Running from the Devils Tower
By Tim Farmer
Over the Fourth of July weekend, a friend and I took the second photo safari of the summer. This one was a little farther away than our last trip and we had two extra days to do it. I had wanted to go out to the Black Hills area with the Badlands and Devils Tower (Bear Lodge is the native American name for Devils Tower) for some time and this seemed like the perfect time to go.
Like our recent trip hunting waterfalls in Arkansas, we did our planning. We found some locations we wanted to shoot and contacted some locals for ideas off the tourist path (something I always recommend). We reserved a great campsite that would allow for easy access to Devils Tower for some late night astrophotography without having to travel much on dark roads. I even traded cars with a friend so we had a nice V-8 SUV for comfort and adventures. With the tent packed and food in the cooler, out the door we went at 6 a.m. on Friday morning.
“Our Camp Site at Devils Tower” tim farmer
The thirteen-hour drive to the first location was a little boring, even with 50 CDs, a loaded IPhone, and good conversation. Then there was the rain. About three hours from the Badlands, the heavens opened and things started to look grey. But there was no stopping and thinking about it—we just kept driving and hoped that the water would bring out more colors. We turned off I-90 and what did we see but some blue sky and the hope of a sunset.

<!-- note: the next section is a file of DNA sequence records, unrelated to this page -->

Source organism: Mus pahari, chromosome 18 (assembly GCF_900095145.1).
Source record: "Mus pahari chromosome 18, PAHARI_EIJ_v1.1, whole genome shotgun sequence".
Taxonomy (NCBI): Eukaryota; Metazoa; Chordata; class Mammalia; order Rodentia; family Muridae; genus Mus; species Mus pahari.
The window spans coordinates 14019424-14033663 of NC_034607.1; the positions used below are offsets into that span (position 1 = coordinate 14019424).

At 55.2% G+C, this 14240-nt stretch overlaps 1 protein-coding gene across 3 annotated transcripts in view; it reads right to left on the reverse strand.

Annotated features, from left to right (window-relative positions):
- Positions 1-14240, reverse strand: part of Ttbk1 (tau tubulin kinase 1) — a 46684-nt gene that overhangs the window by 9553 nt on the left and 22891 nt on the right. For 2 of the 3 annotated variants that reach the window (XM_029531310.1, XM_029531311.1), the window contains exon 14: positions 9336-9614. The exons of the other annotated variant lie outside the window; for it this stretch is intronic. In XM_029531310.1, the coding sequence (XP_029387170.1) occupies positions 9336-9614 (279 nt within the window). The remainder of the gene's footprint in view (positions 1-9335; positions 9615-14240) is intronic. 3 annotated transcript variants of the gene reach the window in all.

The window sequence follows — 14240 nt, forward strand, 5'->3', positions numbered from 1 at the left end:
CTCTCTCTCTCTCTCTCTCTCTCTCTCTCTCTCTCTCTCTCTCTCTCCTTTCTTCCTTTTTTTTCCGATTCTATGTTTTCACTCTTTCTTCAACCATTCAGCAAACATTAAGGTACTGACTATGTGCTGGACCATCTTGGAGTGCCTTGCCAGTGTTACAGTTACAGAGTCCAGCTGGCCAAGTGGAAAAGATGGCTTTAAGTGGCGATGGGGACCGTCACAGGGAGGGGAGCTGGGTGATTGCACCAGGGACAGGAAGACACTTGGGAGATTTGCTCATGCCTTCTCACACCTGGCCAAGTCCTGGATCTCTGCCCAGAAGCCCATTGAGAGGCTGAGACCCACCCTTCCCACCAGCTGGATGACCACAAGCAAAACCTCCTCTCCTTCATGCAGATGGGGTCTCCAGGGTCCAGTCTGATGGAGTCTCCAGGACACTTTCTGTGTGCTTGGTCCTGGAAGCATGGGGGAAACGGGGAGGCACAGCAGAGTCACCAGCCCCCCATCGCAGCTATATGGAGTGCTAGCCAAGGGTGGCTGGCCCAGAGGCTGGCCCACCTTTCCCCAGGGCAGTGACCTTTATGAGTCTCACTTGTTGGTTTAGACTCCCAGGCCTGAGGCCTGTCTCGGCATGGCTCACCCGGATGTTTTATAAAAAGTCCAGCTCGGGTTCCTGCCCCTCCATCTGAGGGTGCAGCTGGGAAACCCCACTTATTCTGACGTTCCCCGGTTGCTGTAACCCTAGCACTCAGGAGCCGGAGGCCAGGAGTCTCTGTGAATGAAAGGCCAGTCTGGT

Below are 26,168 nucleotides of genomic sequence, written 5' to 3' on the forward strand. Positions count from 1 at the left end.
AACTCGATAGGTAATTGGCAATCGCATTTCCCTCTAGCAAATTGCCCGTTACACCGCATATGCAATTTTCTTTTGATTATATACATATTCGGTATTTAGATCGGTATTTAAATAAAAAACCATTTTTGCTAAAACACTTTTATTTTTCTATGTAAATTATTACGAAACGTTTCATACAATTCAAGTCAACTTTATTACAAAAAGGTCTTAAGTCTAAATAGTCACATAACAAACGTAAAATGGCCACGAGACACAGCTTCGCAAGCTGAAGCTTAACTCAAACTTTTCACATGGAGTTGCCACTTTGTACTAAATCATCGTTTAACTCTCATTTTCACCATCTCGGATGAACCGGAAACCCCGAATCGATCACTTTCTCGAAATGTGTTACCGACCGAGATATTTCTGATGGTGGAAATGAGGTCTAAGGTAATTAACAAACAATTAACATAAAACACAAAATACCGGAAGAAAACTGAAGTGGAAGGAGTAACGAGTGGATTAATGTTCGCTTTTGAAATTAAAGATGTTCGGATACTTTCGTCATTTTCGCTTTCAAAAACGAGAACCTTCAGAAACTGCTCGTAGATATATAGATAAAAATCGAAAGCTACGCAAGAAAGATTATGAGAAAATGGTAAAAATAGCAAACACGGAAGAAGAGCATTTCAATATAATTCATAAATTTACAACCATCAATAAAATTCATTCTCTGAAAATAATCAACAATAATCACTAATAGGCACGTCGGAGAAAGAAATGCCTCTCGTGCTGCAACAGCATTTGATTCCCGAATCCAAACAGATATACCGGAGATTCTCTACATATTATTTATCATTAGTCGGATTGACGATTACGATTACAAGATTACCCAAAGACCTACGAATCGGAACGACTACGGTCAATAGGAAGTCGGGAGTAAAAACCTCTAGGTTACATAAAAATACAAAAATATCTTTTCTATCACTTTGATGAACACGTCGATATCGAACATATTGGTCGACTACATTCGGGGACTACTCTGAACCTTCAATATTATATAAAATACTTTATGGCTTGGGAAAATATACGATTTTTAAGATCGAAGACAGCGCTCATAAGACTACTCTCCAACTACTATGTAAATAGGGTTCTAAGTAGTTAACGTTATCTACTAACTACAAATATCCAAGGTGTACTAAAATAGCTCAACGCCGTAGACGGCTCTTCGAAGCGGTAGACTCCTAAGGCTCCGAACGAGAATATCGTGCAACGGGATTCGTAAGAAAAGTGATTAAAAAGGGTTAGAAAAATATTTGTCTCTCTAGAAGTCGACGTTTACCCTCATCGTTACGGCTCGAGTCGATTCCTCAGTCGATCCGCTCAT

“Badlands at Sunset” tim farmer
One of the things I liked best about this trip was meeting other photographers. At the Badlands we ran into Thomas Nightwander, a Michigan-based photographer who runs workshops in his home state and out west. Look him up—he’s a great shooter and instructor. We ending up shooting the setting sun then going to Wall Drugs Café for a well-deserved meal.
Finally, around 1 a.m. we got to our campsite and the tent was pitched and bed rolls laid out in record time. But even after sixteen hours of driving and two hours of running around the Badlands, with one look up at the Milky Way I knew I still had some shooting to do. I ended up being very happy I shot that first night because as so often happens, the best laid plans fall to mother nature and car trouble. But more on that later. What this does bring up is a conversation with Thomas about “getting it in the can”. an old film term that refers to getting the shot done and in the film can for processing. We talked about getting the shot as you first see it, right away before something changes and then playing around with different angles, depth of field, or however you envision the shot. You want to make sure you have something before you lose the light, the moment, or the action.
“Milky Way over Bear Lodge” tim farmer
On Saturday morning, I got up to see light fog and clouds just brushing the top of Devils Tower and took my first shot before the morning coffee was even brewed. After breakfast, we went for a hike around the tower.. Finding the location I really wanted for astrophotography required me to do some hiking. I prefer to check out locations in the daylight first. Having found the area on Google maps, I knew which trail I wanted to hike and thought I had a good layout of the land. Walking next to Devils Tower gave me a perspective you just don’t get from any map, but the location was easy to find and the whole trail was very enjoyable with lots of great photo opps.
“Morning Fog on the Tower” tim farmer
“View from Bear Lodge’s Paw” tim farmer